Trump was Right. There was Voter Fraud!

Turns out he was committing voter fraud himself.

Donald Trump has made unfounded accusations of widespread voter fraud a centerpiece of his presidency, as well as his reelection campaign. He claimed millions of people voted illegally in 2016, created an inept committee to investigate voter fraud, and now opposes mail-in voting, claiming it’s inherently fraudulent.

Now it appears that the president himself committed voter fraud.

On Wednesday, the Washington Post reported that when Trump registered to vote in Florida, he claimed the White House as his legal residence. On the same day he filled out his voter registration, however, Trump formally declared himself a “bona fide resident” of Palm Beach, the location of his Mar-a-Lago club. The president therefore tried to register to vote under an out-of-state address that is not, in fact, his legal residence.

Under Florida law, providing false information on a voter registration form is a third-degree felony, punishable by five years in prison and a $5,000 fine. As the Washington Post notes, the state has previously targeted individuals for registering under the wrong address. In 2018, Deltona City Manager Jane Shang faced charges for listing City Hall as her residence to avoid disclosure of her home address. She ultimately avoided prison through a deferred prosecution agreement that included a hefty fine and community service. In 1993, a restaurateur was charged with voter fraud and jailed for registering under the wrong address.

Books I Read in May

Three books this past month. Last year I was reading three a week.  Oh well.  Weird times.

Men Without Women by Haruki Murakami. I read this at the beginning of May which feels like years ago now. I still was having difficulty focusing on longer fiction so shorts fit the bill. This collection was surprisingly good considering that all of the stories deal with loneliness and longing. As all short story collections go, some are much better than others here and I may have skimmed one or two but these type of books are always like going up to a buffet, taking what you like and leaving the rest.

Of a Feather: A Brief History of American Birding by Scott Weidensaul. So, I have been working from my home office since March 10 now. The window overlooks a little wilderness and plenty of birds. I’ve never even thought about birding until the Wirecutter had an article about doing it from your window. Well, I have binoculars. I can download some apps to get started.  Why not? Of course, the next step is to read up on it. This was the only book available from my online library and it certainly lives up to its title.  It had enough historical birding anecdotes to keep my interest for most of the book but there are some skimmable parts. If you’re into bird watching, you’ll enjoy it.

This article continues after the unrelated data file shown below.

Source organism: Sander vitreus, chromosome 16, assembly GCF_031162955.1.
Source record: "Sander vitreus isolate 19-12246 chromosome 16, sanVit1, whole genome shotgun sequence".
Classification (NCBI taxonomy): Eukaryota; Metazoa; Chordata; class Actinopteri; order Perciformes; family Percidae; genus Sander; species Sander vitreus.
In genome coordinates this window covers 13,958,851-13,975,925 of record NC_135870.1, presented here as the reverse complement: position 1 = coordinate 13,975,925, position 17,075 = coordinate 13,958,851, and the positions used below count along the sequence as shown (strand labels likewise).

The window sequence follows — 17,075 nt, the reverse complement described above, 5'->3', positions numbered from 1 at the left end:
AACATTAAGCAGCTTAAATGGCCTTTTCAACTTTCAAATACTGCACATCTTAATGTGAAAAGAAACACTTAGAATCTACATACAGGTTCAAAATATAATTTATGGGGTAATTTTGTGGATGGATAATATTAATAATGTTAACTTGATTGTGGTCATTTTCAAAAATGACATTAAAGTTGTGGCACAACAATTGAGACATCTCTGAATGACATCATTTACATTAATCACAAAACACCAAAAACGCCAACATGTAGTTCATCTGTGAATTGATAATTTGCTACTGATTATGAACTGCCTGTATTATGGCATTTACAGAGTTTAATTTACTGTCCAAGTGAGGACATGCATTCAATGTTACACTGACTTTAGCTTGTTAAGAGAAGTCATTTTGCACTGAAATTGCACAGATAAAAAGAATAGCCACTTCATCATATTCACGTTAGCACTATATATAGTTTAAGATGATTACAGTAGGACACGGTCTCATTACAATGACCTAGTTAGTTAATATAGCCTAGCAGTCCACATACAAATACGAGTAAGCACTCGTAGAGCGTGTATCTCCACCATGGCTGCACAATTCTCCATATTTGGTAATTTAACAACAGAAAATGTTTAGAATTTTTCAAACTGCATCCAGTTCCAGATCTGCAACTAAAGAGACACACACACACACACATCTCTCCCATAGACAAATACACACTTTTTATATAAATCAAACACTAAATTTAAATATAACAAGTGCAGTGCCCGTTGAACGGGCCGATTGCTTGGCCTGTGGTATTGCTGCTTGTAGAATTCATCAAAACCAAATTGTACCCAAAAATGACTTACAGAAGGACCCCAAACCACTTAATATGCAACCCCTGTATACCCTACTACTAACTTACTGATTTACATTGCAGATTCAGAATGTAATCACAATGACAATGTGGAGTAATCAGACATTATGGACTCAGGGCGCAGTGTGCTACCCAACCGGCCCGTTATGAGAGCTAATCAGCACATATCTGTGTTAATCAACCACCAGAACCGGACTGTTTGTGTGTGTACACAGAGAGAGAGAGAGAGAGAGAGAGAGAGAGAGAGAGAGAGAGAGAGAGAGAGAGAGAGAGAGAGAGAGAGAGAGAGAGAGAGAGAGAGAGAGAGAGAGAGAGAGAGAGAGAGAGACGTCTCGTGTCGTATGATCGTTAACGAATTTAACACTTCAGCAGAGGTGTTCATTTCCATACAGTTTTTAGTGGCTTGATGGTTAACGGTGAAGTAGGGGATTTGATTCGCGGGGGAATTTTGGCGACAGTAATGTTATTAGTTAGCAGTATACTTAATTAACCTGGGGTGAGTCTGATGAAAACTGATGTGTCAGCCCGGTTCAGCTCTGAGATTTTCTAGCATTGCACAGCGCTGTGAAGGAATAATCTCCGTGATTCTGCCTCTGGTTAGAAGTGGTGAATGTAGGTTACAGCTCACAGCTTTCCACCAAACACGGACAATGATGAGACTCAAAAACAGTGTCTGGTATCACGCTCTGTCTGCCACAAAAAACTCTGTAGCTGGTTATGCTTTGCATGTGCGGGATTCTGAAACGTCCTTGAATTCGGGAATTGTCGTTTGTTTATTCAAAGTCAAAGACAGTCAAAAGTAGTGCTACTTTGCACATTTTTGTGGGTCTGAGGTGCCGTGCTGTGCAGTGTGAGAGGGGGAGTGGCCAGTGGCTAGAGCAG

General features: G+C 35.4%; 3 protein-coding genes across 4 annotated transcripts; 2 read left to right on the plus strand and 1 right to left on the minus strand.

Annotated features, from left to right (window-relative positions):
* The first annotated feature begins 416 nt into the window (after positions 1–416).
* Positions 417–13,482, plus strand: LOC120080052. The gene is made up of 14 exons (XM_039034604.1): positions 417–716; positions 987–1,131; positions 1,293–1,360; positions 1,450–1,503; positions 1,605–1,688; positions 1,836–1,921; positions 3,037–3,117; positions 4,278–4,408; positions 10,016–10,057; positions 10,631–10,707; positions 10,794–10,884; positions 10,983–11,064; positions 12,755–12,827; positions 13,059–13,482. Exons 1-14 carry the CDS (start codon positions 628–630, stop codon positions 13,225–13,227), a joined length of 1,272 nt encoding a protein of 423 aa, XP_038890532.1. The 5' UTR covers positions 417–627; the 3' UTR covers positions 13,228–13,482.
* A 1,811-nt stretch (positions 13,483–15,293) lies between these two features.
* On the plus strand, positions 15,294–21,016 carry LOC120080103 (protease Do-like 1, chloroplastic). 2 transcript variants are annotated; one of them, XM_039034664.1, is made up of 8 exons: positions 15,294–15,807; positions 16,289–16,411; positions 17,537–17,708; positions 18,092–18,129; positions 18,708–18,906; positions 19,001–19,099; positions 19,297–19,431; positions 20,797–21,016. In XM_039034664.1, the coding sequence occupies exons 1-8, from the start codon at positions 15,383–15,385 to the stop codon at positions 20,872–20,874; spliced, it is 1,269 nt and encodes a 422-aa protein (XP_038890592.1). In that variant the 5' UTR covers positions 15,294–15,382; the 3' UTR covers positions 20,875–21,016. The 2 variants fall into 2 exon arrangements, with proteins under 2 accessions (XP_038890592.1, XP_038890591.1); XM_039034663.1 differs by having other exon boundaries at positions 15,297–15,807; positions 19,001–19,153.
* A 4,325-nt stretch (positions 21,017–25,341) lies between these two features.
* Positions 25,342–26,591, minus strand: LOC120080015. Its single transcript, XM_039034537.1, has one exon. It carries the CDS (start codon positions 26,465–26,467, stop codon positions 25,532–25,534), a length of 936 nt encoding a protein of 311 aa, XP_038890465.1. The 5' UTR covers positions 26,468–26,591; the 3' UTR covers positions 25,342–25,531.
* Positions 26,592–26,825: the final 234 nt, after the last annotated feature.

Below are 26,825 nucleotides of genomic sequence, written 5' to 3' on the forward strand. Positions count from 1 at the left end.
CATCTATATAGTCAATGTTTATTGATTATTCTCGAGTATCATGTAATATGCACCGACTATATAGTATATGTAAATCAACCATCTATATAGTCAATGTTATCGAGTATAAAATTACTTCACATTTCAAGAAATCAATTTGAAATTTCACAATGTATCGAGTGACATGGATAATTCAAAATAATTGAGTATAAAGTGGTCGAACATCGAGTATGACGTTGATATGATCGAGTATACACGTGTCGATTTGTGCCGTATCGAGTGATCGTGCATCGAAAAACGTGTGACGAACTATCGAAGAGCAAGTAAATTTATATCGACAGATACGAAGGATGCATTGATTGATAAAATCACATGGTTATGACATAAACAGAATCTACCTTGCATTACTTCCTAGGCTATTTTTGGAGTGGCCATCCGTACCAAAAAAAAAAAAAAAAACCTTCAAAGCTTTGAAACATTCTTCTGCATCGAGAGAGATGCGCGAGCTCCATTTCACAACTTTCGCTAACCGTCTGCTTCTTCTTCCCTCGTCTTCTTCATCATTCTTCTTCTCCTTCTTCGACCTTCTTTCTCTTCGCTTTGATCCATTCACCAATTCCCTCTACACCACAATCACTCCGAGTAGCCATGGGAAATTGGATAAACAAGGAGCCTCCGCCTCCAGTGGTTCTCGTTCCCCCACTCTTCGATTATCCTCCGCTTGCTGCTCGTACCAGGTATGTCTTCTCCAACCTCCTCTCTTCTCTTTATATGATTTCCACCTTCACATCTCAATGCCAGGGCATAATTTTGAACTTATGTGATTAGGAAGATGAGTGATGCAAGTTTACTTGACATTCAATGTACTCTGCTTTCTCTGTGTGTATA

I, Claudius, by Robert Graves. This is a reread. I read it several years ago, almost gave up reading in the beginning of it, but kept going and it’s now one of my top 10 books I have ever read. I thought I would give it another go to see if it still held my attention.  There’s certainly enough detail that a second glance at it is definitely helpful. This is just an astounding piece of historical fiction that places you right in the center of Roman politics and intrigue that all comes to a head when Caligula becomes emperor.  Can you imagine living in a time when the head of the state is an insane narcissist whose every single impulse causes chaos and destruction until the foundation of society is at the brink of collapse?

And what have you been reading?

Trump demands Republican convention ‘with no masks or social distancing’ despite coronavirus pandemic

It’s really quite amazing to see somebody whose every thought and impulse is just so very wrong on every single level.

Donald Trump is demanding a packed Republican national convention with “no face coverings and no social distancing”, North Carolina’s governor’s office has said.

The US president spoke with Democrat governor Roy Cooper by phone, the office revealed, where they discussed the scheduled August convention in Charlotte.

Mr Trump insisted on the lack of Covid-19 measures because he does not want to see signs of the pandemic in his renomination audience, a spokesperson for Mr Cooper said.